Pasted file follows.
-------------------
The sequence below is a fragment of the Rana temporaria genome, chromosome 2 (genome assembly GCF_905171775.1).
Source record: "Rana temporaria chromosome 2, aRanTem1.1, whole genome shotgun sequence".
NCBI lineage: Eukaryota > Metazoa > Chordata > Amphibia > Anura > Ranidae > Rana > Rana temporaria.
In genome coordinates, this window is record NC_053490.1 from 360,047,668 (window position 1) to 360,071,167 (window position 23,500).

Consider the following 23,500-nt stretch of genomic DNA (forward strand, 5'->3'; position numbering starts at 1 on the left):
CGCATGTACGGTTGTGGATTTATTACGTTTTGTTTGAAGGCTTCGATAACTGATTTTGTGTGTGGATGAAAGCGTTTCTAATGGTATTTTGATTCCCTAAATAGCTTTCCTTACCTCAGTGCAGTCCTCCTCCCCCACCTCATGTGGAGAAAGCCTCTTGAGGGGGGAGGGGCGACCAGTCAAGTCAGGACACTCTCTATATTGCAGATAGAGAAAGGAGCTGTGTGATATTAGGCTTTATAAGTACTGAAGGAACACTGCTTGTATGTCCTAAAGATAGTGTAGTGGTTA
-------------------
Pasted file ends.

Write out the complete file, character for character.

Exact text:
The sequence below is a fragment of the Rana temporaria genome, chromosome 2 (genome assembly GCF_905171775.1).
Source record: "Rana temporaria chromosome 2, aRanTem1.1, whole genome shotgun sequence".
NCBI lineage: Eukaryota > Metazoa > Chordata > Amphibia > Anura > Ranidae > Rana > Rana temporaria.
In genome coordinates, this window is record NC_053490.1 from 360,047,668 (window position 1) to 360,071,167 (window position 23,500).

Consider the following 23,500-nt stretch of genomic DNA (forward strand, 5'->3'; position numbering starts at 1 on the left):
CGCATGTACGGTTGTGGATTTATTACGTTTTGTTTGAAGGCTTCGATAACTGATTTTGTGTGTGGATGAAAGCGTTTCTAATGGTATTTTGATTCCCTAAATAGCTTTCCTTACCTCAGTGCAGTCCTCCTCCCCCACCTCATGTGGAGAAAGCCTCTTGAGGGGGGAGGGGCGACCAGTCAAGTCAGGACACTCTCTATATTGCAGATAGAGAAAGGAGCTGTGTGATATTAGGCTTTATAAGTACTGAAGGAACACTGCTTGTATGTCCTAAAGATAGTGTAGTGGTTA